Black America Again

The Album That Best Describes Black Lives Matter

Quinton Prunty, Cactus Writer

On Friday November 4th, rapper, activist and actor Common (Lonnie Rashid Lynn, Jr.) released his 11th studio album Black America Again. Common is one of the most influential hip-hop artists within the last two decades, and this album proves to be more than just music. Politically charged and masterfully composed, Black America Again discusses topics that closely relate to the message of the Black Lives Matter movement, which follows with equality of African-American people, women, transgender and homosexual people, justice and empathy for African-American’s who suffered at the hands of police brutality, celebrating African-American culture and displaying pride in our heritage.

Black America Again delivers a powerful, heartwarming, emotional and true testimony to the Black community. With inspiration from gospel music and previous albums before, Common’s first track’s “Joy and Peace” and “Home” starts the album off with a head-nodding, traditional boom-bap sound that Hip-Hop seems to be lacking in today’s music. With the rise of Trap music and Rap, Hip-Hop is becoming all but a lost tradition that many artists were brought up on.

The album then takes a turn for the political, with the track named after the album “Black America Again”. The song starts right off the bat acknowledging that Trayvon Martin, a young African-American, aged just 17, who was shot and killed by George Zimmerman in February 2012, will never have the opportunity to gow older. Common goes into further explanation stating that the lives of black children are being stolen, black mother’s are more worried than ever, and that the black community, despite all the tragedy and pain, continues to disregard the issue and often end up killing each other.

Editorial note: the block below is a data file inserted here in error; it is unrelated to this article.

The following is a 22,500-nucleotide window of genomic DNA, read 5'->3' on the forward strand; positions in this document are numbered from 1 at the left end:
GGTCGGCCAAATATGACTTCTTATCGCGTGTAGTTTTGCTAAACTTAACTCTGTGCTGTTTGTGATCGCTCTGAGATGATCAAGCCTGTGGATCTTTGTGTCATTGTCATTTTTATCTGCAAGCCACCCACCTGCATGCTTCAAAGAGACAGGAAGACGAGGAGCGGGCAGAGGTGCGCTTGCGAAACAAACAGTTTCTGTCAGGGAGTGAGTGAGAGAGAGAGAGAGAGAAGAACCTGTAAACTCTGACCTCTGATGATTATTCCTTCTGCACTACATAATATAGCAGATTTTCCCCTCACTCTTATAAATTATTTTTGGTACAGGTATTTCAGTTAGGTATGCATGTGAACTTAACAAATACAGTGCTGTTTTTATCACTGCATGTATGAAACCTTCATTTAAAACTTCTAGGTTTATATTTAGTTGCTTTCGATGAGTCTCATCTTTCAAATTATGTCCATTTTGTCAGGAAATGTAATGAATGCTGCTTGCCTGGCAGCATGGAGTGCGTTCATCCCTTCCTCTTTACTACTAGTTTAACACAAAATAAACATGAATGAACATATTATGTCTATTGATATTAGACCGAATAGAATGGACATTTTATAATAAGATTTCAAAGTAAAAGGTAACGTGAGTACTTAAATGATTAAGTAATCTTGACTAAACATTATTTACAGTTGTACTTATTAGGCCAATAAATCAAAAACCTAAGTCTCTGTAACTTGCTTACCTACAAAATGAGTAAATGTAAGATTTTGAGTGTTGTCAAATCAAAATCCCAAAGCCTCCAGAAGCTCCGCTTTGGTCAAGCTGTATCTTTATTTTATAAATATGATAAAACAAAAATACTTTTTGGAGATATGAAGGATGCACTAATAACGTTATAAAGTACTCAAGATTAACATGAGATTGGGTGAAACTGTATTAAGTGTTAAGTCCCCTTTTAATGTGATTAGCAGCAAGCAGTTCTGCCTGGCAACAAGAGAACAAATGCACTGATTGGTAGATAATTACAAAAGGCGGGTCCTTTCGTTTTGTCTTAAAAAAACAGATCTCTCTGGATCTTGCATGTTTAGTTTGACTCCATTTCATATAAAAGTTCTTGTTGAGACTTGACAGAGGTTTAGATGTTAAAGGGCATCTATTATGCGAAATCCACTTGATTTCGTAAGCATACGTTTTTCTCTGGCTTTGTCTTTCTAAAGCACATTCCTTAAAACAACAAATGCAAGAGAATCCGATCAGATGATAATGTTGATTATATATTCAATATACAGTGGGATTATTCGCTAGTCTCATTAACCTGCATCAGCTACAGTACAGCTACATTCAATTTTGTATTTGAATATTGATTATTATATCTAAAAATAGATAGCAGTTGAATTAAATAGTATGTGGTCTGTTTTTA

Common states that we need more African-American leaders such as Corey Booker, Ava Duvernay, and Ta-Nehisi Coates. This poetic work of art describes the the history of African-American discrimination, and is meant to be an inspiration to rewrite the Black American story as one not of struggle and sorrow, but as heroic and proud.

Jumping ahead to “The Day Women Took Over”, this song is filled with love, joy and prosperity as it describes the possibility of unity and peace if women ruled the world; envisioning that major feminine figures such as Maya Angelo, Michelle Obama and Beyonce’ would be the new leaders of the world. This romantic, and inspirational song gives us the scenario of how much more affectionate, beneficial and ideal the world would be if women were recognized as true equals in the eyes of men. The song lists that chivalry would be reintroduced to society, people would be more kind to one another, families would be closer, and that women would be respected at the highest honor, as they should be. Common, advocating for women’s rights brings out a different side in all of us, as it motivates us to treat women better and acknowledge them as queens and goddesses.

Finally, the last song “Letter to the Free”, a compelling song influenced by traditional hymns, ends the album with the statement that one day, despite the adversity the African-American community has suffered, Black Americans will see true freedom. Following similarly from Kendrick Lamar’s To Pimp A Butterfly, Common continues to discuss the important issue of Black people facing prejudice and injustice by our own system of government through beautifully composed music featuring iconic music stars such as Stevie Wonder, John Legend, and Bilal. He believes we need change, and that not only African-American people need to rise up, but so does the rest of America. Social injustice, inequality and subliminal racism must end, and it all starts with listening to this album. Black America Again is available for purchase and is featured on Spotify.}